Dr. King said himself that it was his silence on the war that presented a moral contradiction that could only be ultimately resolved by him speaking out in opposition to the Vietnam war. It is unimaginable that Dr. King would give his blessings to a military aid package that Rev. Barber’s language appears to do while simultaneously not demanding an end to the conflict as Rev Barber clearly failed to do in his communication to the movement family. We must now ask Rev Barber if his characterization of the military aid package as a moral imperative was just a clumsy use of words or does he actually support the ultimate expression of violence – war?

We all know the history. After the student Non-Violent Coordinating Committee (SNCC) and all the radical Black liberation and socialist organizations had condemned the war in Vietnam, Dr. King finally broke his silence, as he framed it, and began to speak out against the war in early 1967 with the most extensive and important speech on April 4, 1967, at the Riverside Church in New York. The capitalist rulers understand symbols and so on April 4, 1968, Dr. King was murdered in Memphis where he was supporting a strike of Black sanitation workers against the Memphis city government.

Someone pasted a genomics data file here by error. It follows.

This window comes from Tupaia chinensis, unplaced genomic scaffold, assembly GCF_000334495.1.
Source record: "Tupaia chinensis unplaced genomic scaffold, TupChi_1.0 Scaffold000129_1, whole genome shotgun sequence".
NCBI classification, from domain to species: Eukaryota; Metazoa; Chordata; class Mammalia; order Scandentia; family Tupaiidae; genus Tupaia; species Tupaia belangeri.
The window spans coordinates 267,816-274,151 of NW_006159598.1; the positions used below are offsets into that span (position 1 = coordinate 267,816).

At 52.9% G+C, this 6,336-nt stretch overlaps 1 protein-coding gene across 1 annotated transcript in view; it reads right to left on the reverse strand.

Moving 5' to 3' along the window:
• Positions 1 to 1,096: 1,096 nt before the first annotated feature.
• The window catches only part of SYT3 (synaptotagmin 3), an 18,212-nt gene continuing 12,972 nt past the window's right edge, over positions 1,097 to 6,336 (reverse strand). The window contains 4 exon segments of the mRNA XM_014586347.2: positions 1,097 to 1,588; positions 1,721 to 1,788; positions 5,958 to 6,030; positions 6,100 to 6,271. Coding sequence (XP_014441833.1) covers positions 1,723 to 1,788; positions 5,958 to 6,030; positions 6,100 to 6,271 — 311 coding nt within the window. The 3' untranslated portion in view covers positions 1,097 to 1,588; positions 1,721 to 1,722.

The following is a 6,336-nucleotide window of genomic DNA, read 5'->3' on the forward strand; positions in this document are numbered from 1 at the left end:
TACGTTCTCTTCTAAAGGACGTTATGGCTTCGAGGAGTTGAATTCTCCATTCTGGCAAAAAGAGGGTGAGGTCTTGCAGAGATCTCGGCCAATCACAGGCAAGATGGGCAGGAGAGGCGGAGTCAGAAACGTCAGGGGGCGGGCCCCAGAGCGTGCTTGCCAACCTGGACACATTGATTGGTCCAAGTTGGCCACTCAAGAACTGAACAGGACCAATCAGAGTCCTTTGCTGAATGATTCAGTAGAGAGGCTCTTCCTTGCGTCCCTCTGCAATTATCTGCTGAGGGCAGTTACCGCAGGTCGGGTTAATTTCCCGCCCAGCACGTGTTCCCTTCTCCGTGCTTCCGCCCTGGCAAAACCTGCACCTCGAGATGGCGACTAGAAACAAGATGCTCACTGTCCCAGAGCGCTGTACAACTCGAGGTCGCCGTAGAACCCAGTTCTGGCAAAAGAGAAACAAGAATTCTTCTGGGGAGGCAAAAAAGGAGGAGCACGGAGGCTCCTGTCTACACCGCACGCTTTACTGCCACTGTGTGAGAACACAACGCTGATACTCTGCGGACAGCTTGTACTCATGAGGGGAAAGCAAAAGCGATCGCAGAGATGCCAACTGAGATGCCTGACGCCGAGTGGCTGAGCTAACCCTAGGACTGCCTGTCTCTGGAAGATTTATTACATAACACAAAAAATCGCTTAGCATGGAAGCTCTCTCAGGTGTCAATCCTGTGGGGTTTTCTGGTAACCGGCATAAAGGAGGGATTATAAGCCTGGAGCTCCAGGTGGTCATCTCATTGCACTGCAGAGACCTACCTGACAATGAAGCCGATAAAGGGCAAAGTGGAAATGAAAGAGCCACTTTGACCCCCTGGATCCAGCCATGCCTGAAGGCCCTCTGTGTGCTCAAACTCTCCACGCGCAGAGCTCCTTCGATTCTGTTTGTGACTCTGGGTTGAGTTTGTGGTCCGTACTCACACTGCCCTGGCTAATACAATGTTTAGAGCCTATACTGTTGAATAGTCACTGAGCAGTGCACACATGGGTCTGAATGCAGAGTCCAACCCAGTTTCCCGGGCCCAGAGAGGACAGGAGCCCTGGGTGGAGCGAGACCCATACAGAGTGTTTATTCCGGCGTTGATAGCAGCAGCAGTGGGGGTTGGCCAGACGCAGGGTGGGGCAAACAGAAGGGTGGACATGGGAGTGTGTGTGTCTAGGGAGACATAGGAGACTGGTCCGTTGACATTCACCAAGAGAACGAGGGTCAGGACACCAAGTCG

Rev. Barber claims that “King was gunned down for his efforts to build a Poor People’s Campaign.” There is no doubt that the poor people’s campaign was a significant factor. The rulers understood the danger of Dr. King venturing into class politics, especially with his social democratic positions becoming more evident. But what Barber glosses over is that while the poor people’s campaign was seen as a threat, it was King’s break with the democratic party establishment, and at that time the majority position of the U.S. public who supported the war effort, that made Dr. King the most hated man in the country.